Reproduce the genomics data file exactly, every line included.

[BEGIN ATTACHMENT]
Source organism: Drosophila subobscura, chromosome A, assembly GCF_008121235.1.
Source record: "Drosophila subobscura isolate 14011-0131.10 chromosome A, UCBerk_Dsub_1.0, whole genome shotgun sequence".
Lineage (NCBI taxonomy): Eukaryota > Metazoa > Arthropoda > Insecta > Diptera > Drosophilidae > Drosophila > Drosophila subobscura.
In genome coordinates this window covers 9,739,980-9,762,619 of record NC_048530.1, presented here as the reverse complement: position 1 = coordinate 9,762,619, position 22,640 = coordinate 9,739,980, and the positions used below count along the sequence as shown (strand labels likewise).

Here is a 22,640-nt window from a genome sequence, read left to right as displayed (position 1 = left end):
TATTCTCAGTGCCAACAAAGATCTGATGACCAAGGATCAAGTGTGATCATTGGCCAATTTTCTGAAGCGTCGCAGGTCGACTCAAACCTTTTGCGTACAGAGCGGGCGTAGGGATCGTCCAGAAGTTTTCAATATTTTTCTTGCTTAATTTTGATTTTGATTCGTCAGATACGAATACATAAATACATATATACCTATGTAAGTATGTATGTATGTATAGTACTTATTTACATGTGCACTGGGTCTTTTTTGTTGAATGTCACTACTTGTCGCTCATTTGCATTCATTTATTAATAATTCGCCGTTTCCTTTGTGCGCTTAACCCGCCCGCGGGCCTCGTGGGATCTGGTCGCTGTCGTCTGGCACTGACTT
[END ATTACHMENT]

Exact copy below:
Source organism: Drosophila subobscura, chromosome A, assembly GCF_008121235.1.
Source record: "Drosophila subobscura isolate 14011-0131.10 chromosome A, UCBerk_Dsub_1.0, whole genome shotgun sequence".
Lineage (NCBI taxonomy): Eukaryota > Metazoa > Arthropoda > Insecta > Diptera > Drosophilidae > Drosophila > Drosophila subobscura.
In genome coordinates this window covers 9,739,980-9,762,619 of record NC_048530.1, presented here as the reverse complement: position 1 = coordinate 9,762,619, position 22,640 = coordinate 9,739,980, and the positions used below count along the sequence as shown (strand labels likewise).

Here is a 22,640-nt window from a genome sequence, read left to right as displayed (position 1 = left end):
TATTCTCAGTGCCAACAAAGATCTGATGACCAAGGATCAAGTGTGATCATTGGCCAATTTTCTGAAGCGTCGCAGGTCGACTCAAACCTTTTGCGTACAGAGCGGGCGTAGGGATCGTCCAGAAGTTTTCAATATTTTTCTTGCTTAATTTTGATTTTGATTCGTCAGATACGAATACATAAATACATATATACCTATGTAAGTATGTATGTATGTATAGTACTTATTTACATGTGCACTGGGTCTTTTTTGTTGAATGTCACTACTTGTCGCTCATTTGCATTCATTTATTAATAATTCGCCGTTTCCTTTGTGCGCTTAACCCGCCCGCGGGCCTCGTGGGATCTGGTCGCTGTCGTCTGGCACTGACTT